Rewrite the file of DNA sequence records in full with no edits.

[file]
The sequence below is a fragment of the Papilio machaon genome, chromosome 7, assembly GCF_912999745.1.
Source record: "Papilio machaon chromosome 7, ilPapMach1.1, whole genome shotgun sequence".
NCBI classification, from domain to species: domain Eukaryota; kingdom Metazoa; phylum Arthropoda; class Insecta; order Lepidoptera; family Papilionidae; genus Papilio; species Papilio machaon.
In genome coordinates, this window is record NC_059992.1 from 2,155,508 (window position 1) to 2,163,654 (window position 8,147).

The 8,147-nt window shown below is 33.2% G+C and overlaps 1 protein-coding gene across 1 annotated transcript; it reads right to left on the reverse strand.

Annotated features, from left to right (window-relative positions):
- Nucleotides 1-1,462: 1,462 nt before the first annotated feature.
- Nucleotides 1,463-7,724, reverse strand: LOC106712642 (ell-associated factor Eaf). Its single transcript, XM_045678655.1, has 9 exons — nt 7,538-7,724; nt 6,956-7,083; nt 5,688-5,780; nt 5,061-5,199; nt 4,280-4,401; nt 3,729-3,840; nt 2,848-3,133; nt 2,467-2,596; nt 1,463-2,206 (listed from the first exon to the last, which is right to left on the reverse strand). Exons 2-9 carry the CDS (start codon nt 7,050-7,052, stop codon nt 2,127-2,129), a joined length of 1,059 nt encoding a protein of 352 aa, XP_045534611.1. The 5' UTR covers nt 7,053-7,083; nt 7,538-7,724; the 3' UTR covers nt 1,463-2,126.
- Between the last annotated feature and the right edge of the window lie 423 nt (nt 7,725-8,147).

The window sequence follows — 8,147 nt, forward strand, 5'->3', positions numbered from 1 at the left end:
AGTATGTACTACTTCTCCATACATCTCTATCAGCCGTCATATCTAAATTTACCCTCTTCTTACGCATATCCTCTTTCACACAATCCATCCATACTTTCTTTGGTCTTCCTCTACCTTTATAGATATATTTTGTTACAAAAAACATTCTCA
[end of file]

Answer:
The sequence below is a fragment of the Papilio machaon genome, chromosome 7, assembly GCF_912999745.1.
Source record: "Papilio machaon chromosome 7, ilPapMach1.1, whole genome shotgun sequence".
NCBI classification, from domain to species: domain Eukaryota; kingdom Metazoa; phylum Arthropoda; class Insecta; order Lepidoptera; family Papilionidae; genus Papilio; species Papilio machaon.
In genome coordinates, this window is record NC_059992.1 from 2,155,508 (window position 1) to 2,163,654 (window position 8,147).

The 8,147-nt window shown below is 33.2% G+C and overlaps 1 protein-coding gene across 1 annotated transcript; it reads right to left on the reverse strand.

Annotated features, from left to right (window-relative positions):
- Nucleotides 1-1,462: 1,462 nt before the first annotated feature.
- Nucleotides 1,463-7,724, reverse strand: LOC106712642 (ell-associated factor Eaf). Its single transcript, XM_045678655.1, has 9 exons — nt 7,538-7,724; nt 6,956-7,083; nt 5,688-5,780; nt 5,061-5,199; nt 4,280-4,401; nt 3,729-3,840; nt 2,848-3,133; nt 2,467-2,596; nt 1,463-2,206 (listed from the first exon to the last, which is right to left on the reverse strand). Exons 2-9 carry the CDS (start codon nt 7,050-7,052, stop codon nt 2,127-2,129), a joined length of 1,059 nt encoding a protein of 352 aa, XP_045534611.1. The 5' UTR covers nt 7,053-7,083; nt 7,538-7,724; the 3' UTR covers nt 1,463-2,126.
- Between the last annotated feature and the right edge of the window lie 423 nt (nt 7,725-8,147).

The window sequence follows — 8,147 nt, forward strand, 5'->3', positions numbered from 1 at the left end:
AGTATGTACTACTTCTCCATACATCTCTATCAGCCGTCATATCTAAATTTACCCTCTTCTTACGCATATCCTCTTTCACACAATCCATCCATACTTTCTTTGGTCTTCCTCTACCTTTATAGATATATTTTGTTACAAAAAACATTCTCA